The government’s eagerly awaited and lengthy response to the Taylor Review, which was published in February, has elicited mixed commentary. On the one hand, Matthew Taylor himself has welcomed the fact that virtually all of his recommendations were accepted in principle, and the commitments expressed by the government to improve working conditions and rights for vulnerable workers. The Chartered Institute of Personnel and Development (CIPD) and the Institute for Employment Studies have supported the government’s aim to promulgate good work and enhance transparency over the terms and conditions of employment.
However, on the other hand, the response has been criticised both for its lack of ambition and for its delay in grappling with some of the fundamental problems underlying the organisation and regulation of work in the modern economy. For example, the Trades Union Congress (TUC) has described the proposals as too narrow for not tackling the ongoing failure of some organisations to pay workers for non-contractual working hours, the abuse of zero hours contracts, or the non-disclosure of information about their employment model. The Institute of Directors has stated that the lack of action over the tax treatment of the employed versus the self-employed is a wasted opportunity.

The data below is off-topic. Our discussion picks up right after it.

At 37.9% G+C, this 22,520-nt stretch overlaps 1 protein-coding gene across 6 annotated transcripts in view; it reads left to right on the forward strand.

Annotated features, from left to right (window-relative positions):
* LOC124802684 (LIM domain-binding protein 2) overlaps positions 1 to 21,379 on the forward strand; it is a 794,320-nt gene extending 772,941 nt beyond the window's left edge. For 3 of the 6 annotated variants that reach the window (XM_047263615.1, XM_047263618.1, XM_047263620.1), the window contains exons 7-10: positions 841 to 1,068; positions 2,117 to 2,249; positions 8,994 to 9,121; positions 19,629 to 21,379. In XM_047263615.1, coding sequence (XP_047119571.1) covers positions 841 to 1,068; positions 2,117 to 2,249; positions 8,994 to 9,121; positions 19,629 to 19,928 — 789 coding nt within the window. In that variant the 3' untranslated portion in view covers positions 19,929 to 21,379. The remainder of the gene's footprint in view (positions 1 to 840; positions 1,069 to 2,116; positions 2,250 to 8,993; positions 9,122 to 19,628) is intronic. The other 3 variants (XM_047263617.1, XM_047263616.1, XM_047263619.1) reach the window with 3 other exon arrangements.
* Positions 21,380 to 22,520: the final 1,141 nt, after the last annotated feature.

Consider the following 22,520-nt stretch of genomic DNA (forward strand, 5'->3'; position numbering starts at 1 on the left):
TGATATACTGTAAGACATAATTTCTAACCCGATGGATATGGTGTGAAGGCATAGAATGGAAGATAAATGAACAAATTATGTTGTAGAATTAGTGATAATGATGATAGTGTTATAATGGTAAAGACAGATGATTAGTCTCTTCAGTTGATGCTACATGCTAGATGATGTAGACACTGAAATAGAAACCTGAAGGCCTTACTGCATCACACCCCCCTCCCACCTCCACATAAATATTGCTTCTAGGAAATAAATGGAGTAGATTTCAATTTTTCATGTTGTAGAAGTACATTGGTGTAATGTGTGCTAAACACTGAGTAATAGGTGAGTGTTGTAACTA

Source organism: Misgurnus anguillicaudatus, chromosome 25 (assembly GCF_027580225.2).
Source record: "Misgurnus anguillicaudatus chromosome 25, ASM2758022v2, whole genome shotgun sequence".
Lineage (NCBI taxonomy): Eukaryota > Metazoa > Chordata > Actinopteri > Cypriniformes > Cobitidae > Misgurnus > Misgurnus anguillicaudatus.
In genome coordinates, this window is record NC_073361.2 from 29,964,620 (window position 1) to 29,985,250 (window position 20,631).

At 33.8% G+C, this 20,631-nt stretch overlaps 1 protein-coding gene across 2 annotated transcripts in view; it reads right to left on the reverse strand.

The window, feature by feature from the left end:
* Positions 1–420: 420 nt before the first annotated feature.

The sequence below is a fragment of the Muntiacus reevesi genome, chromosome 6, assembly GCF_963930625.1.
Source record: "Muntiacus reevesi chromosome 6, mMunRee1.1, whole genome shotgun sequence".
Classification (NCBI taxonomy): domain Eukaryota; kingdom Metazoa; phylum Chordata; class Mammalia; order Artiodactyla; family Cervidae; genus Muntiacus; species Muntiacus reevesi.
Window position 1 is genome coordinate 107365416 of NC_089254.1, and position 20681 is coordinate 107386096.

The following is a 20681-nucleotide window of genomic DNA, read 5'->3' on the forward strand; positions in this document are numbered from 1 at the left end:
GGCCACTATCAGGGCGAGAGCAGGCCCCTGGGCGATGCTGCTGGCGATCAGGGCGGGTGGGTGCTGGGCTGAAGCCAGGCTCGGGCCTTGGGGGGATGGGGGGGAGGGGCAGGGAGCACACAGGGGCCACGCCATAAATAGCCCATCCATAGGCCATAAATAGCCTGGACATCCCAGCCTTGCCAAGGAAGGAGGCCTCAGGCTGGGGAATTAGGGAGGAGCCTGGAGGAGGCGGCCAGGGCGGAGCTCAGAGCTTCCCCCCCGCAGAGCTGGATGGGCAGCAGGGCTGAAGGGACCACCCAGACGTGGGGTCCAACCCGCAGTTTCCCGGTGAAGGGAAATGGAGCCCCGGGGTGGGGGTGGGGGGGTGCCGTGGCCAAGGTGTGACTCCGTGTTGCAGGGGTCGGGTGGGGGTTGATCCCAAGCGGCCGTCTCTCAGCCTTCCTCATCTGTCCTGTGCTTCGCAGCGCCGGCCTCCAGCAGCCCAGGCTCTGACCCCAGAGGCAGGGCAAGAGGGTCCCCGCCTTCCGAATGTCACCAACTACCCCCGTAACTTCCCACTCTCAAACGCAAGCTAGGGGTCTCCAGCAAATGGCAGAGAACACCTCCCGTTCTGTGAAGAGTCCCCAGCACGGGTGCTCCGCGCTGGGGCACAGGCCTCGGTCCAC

Even the most welcoming of commentaries have noted that, rather than dealing with many of the more substantive issues raised by Taylor now, the government has chosen to commission four further consultations before taking action. We, therefore, have to wait and see what will happen concerning the legal framework underpinning employment rights, the enforcement measures to be put in place around infringements, agency workers, and employment status.
The government has, however, recognised that existing employment policy and legislation are no longer fit for purpose, and that both employers and employees need clearer guidance on what good work means in today’s more fluid and ambivalent context. If the proposed reforms lead to higher quality jobs in the longer term, this is to the benefit of both employers and employees, as well as the wider economy during what will be a turbulent few years.
Katie Bailey is professor of work and employment at King’s Business School